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GEORGE: Has our society failed our economy?"

Chris George
Image Credit: Submitted
August 22, 2017 - 12:00 PM

 


OPINION


I think it is time to acknowledge that our society has failed our system of political economy and the growth it requires to thrive.

The Second World War was traumatic for Western economies. Afterward, they needed significant help from governments to get their feet back under themselves. Throughout the 1950s, tax rates were kept high to rebuild treasuries and growth was an anemic 4.2 per cent. Luckily our governments were smart enough to see that lowering tax rates would spur growth, even if we did pile up more debts for our children and their children to pay. Society worked hard to make these decades better for the economy, even cheering as business and government won a huge victory over the scourge of higher wages by sucking the life out of unions. This made 1971 the peak of personal income for all workers, which along with lower taxes freed up more capital on an ongoing basis to spur more growth.

The 1980s saw another great initiative take shape. Voters elected Thatcher, Reagan, and here in Canada, Mulroney. We learned about how "austerity" and lower taxes for those at the top would help the economy. We began to fully embrace the idea that if people weren't coddled by the government that they would work harder for less and do their part to help the economy grow. It is here that society began to actively work against the economy. During the tumultuous early eighties, society created an innovation that was to go on to become an institution; the food-bank. The first one in Canada arose in Edmonton and was touted as a temporary measure to just help people get through the current recession. Food-banks went on to become a serious impediment to lower wages, as people found they could hold out for more money and not immediately starve. Today they feed as many workers as non-workers, allowing many businesses to contribute to growth by paying less than people need to survive. The growth economy successfully overcame this hurdle by turning it into a benefit.

Society now began to find itself more and more at odds with both governments and the economy. The drive to increase minimum wages and the environmental movement were challenges that needed to be overcome if the economy were to continue to grow and prosper. Growth in the eighties was slower than the preceding two decades, even as tax rates continued to fall. All of these social factors must have been conspiring to keep us from reaping the benefits of austerity and trickle down economics.

Growth remained steady through the 1990s. After the recession in the early part of the decade, things started picking up. The Canadian government continued the austerity/tax cutting program and really delivered on debt reduction and the elimination of many government programs. Former Keynesians, the Liberal governments of Chretien and Martin fully embraced the tenets of Hayek that their predecessors had begun to put into play on the side of the economy. The inequality in wealth began to diverge more than it ever had and central banks brought a new tool to the fight; lower interest rates. The vast amounts of capital available to the top of the pyramid and the newly lowered interest rates led to an investment boom. This time it wouldn't be factories or other productive infrastructure, this time the growth was all in finance, technology, and real estate.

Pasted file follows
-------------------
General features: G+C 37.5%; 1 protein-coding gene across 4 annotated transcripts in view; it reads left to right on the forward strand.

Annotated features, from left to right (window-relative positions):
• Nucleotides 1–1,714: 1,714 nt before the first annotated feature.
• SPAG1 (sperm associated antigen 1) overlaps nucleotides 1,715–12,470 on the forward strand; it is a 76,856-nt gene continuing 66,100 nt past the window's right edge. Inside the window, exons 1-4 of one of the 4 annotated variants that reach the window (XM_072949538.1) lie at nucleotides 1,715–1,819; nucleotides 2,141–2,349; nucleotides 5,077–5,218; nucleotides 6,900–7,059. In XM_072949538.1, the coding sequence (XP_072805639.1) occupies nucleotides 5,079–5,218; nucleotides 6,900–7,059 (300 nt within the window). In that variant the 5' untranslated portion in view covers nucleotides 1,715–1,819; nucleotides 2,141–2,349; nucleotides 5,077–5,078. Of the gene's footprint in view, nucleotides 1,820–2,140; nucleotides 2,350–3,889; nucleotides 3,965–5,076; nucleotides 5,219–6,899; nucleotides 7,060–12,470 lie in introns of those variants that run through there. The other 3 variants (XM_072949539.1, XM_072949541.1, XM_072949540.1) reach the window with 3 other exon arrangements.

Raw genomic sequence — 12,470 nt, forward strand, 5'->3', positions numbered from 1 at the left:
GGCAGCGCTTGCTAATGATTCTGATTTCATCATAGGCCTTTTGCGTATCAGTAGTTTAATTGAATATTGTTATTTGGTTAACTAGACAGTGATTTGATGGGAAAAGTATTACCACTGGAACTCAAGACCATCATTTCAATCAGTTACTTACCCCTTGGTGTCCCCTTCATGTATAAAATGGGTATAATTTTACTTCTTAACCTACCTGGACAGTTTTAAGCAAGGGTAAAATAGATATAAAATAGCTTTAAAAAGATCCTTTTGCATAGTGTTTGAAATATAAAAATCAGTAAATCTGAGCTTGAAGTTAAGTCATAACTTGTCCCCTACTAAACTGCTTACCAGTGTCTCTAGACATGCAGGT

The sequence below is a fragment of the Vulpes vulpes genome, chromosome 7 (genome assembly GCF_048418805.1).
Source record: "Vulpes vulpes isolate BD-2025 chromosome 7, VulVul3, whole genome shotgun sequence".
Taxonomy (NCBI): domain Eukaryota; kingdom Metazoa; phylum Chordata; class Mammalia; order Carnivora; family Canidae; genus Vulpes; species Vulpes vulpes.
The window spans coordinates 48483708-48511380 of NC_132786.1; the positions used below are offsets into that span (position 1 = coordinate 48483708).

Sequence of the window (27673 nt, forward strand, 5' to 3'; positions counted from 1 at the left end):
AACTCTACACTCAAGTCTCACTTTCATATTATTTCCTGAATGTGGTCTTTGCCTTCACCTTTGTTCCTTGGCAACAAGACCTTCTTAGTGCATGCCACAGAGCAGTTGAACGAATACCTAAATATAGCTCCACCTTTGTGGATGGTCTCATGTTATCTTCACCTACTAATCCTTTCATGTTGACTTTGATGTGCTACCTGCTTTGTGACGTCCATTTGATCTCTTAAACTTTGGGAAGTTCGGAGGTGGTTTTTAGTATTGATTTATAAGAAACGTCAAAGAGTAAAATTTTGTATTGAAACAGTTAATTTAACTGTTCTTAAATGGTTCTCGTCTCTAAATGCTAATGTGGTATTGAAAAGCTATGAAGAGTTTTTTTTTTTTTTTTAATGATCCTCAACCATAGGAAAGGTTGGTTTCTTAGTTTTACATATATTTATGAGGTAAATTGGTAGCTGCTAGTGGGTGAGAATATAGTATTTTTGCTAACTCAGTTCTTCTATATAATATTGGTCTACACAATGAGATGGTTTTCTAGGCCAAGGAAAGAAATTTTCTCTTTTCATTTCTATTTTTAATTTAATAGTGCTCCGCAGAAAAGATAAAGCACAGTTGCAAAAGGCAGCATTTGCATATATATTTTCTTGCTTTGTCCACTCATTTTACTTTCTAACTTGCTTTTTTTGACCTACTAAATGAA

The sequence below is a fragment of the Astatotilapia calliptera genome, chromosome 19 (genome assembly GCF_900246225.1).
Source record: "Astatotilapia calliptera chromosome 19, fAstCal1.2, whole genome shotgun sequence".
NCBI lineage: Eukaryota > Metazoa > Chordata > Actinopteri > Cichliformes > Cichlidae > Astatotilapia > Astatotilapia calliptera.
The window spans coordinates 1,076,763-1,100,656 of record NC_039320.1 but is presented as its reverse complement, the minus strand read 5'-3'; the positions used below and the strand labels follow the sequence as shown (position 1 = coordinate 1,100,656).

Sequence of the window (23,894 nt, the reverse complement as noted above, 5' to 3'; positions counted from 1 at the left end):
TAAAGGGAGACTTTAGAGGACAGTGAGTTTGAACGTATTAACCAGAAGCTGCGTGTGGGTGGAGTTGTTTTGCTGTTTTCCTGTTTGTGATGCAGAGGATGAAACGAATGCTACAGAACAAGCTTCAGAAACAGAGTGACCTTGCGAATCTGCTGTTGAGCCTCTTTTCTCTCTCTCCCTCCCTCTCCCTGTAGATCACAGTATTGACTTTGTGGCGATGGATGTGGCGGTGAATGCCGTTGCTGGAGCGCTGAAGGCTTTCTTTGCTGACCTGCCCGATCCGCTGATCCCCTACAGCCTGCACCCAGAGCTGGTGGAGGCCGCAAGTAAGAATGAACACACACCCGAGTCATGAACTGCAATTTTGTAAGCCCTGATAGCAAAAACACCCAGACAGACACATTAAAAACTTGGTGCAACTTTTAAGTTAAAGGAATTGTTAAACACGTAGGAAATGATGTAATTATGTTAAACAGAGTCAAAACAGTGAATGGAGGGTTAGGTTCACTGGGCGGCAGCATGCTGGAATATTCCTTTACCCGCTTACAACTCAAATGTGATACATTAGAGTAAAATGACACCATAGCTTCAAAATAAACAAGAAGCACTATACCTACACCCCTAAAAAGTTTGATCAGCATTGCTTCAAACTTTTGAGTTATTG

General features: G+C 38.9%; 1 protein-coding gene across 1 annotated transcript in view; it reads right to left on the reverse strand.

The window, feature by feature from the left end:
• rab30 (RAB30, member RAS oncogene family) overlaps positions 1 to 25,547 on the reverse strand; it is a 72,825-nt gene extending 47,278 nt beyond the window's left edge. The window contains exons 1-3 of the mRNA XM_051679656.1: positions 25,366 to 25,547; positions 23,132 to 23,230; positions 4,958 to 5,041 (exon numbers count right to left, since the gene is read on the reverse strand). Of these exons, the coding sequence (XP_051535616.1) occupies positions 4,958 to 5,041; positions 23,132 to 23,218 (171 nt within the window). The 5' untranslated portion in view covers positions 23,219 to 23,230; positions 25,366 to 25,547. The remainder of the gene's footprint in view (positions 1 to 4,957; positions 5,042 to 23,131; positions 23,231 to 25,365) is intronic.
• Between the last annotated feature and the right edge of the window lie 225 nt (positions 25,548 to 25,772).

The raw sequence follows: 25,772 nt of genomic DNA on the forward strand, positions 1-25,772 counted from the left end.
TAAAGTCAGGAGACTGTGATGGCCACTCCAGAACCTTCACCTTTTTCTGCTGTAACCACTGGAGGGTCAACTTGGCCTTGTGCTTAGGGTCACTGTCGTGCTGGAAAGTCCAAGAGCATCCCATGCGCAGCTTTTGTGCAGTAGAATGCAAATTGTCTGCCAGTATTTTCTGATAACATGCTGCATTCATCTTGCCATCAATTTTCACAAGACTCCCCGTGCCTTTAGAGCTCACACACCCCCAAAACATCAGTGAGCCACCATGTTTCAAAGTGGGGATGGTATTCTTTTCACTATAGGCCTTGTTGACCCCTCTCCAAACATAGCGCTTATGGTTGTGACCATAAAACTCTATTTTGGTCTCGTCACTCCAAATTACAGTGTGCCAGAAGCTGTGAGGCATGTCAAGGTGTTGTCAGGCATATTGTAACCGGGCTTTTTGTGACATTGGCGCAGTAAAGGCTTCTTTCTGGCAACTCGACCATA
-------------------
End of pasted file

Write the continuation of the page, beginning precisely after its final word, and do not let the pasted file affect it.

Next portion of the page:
Growth in the 2000s was less than half of what it was in the 1950s, even with the crushing of labour, the cutting of taxes, the innovations of austerity and low interest rates, and the new technologies that increased productivity in every economic sector all working towards the goal. Society began another program to oppose growth, commonly known as the tent city. Coupled with "the fight for $15," this looks like the end of the heroic efforts by government and industry to keep wages down and growth robust. In British Columbia they had only managed to depress median family income by 7.4 per cent in the preceding 35 years, so providing alternatives to hunger, exposure and poverty aren't helping.

Luckily we aren't quite at the point of making the tent cities permanent, with amenities like water, pit toilets and garbage disposal, but many are beginning to make noises in that direction. As long as people are still being dehumanized by being forced to strike their tents and spend their days on the streets, few of the workers would see this as a desirable place for them, no matter how many are being forced out of their homes by the wonderful new growth bubble in real estate and the decades of austerity from governments. The age old motivators of starvation and exposure have certainly taken a beating lately, but they are still doing their job of keeping wages down and people motivated to take low paying jobs.

Our society has failed our economy. You'd almost think that we believed the economy was created to serve people. It wasn't. People are here to serve the economy and its time we hopped to it.

— Chris George believes one measure of a just society is found in how well it balances fiscally conservative economics with social responsibility and environmental soundness in all of its living arrangements.


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